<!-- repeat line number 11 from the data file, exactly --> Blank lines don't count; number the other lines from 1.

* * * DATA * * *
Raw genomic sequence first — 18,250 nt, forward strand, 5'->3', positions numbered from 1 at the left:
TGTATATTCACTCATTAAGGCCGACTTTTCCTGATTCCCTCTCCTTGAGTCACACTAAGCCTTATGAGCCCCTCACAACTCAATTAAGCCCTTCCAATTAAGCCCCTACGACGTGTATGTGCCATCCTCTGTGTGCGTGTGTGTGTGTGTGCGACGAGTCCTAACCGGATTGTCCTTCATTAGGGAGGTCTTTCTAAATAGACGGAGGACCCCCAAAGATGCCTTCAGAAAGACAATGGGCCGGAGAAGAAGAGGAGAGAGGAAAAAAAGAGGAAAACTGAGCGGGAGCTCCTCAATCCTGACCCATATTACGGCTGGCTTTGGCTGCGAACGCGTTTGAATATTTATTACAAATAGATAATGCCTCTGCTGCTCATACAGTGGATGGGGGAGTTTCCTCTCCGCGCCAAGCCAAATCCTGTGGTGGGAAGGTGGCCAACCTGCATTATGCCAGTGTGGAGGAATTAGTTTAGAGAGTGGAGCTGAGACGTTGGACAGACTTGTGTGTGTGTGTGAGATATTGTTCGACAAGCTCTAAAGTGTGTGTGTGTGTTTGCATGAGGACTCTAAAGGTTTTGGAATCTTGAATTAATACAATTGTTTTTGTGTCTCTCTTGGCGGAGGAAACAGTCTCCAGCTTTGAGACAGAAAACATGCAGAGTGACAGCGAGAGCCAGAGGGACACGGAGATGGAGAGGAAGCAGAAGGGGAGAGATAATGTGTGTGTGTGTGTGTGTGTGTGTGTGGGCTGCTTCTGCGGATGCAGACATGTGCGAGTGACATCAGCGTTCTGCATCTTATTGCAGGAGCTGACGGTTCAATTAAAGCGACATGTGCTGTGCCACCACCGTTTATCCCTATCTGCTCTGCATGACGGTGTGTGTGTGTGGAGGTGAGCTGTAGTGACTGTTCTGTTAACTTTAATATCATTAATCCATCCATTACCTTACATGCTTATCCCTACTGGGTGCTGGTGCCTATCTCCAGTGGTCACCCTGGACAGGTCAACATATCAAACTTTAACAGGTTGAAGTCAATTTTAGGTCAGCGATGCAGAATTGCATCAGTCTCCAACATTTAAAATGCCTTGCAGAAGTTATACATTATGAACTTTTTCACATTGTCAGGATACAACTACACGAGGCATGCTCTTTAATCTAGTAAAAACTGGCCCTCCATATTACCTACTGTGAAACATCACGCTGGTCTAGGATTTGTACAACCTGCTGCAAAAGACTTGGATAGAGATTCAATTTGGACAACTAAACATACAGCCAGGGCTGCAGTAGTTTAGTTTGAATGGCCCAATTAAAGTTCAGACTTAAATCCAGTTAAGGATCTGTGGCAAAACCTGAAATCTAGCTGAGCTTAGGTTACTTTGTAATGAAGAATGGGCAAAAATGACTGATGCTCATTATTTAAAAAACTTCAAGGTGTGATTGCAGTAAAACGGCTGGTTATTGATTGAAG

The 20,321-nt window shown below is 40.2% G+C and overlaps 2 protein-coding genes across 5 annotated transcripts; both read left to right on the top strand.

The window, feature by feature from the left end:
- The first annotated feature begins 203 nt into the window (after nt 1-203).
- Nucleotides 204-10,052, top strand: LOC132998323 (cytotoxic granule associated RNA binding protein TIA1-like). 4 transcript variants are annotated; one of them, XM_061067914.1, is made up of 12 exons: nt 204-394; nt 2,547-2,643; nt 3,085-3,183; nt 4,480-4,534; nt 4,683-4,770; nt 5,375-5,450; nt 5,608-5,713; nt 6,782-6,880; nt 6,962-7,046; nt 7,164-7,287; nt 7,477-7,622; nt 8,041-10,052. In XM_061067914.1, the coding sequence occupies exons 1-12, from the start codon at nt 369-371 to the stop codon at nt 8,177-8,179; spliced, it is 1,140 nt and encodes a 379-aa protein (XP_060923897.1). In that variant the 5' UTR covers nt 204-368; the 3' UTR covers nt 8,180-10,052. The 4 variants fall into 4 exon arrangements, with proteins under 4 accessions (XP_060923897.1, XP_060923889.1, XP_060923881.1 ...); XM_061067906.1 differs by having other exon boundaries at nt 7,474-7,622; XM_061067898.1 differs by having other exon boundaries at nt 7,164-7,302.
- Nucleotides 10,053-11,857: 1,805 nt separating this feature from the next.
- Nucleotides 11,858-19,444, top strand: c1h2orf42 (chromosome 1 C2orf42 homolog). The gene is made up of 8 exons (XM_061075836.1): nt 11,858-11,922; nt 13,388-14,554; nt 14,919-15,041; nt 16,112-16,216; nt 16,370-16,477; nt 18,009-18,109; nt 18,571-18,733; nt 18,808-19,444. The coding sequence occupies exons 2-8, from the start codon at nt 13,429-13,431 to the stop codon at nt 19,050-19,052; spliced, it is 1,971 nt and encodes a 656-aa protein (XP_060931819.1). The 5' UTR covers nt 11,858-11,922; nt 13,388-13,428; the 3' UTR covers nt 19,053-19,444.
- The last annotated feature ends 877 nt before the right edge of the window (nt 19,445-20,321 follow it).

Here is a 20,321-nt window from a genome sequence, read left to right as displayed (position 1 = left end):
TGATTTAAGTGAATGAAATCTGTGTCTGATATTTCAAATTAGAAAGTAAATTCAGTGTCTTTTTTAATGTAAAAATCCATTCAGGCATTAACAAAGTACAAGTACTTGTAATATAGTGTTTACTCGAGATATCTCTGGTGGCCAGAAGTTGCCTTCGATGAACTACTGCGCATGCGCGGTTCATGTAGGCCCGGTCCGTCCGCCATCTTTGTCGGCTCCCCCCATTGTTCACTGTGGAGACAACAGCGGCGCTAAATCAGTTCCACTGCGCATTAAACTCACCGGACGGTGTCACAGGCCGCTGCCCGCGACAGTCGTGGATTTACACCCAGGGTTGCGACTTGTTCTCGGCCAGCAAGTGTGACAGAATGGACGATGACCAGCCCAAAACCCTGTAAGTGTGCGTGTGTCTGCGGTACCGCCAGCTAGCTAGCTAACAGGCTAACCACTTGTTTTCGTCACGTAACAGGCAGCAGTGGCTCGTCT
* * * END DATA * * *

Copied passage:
TGATTTAAGTGAATGAAATCTGTGTCTGATATTTCAAATTAGAAAGTAAATTCAGTGTCTTTTTTAATGTAAAAATCCATTCAGGCATTAACAAAGTACAAGTACTTGTAATATAGTGTTTACTCGAGATATCTCTGGTGGCCAGAAGTTGCCTTCGATGAACTACTGCGCATGCGCGGTTCATGTAGGCCCGGTCCGTCCGCCATCTTTGTCGGCTCCCCCCATTGTTCACTGTGGAGACAACAGCGGCGCTAAATCAGTTCCACTGCGCATTAAACTCACCGGACGGTGTCACAGGCCGCTGCCCGCGACAGTCGTGGATTTACACCCAGGGTTGCGACTTGTTCTCGGCCAGCAAGTGTGACAGAATGGACGATGACCAGCCCAAAACCCTGTAAGTGTGCGTGTGTCTGCGGTACCGCCAGCTAGCTAGCTAACAGGCTAACCACTTGTTTTCGTCACGTAACAGGCAGCAGTGGCTCGTCT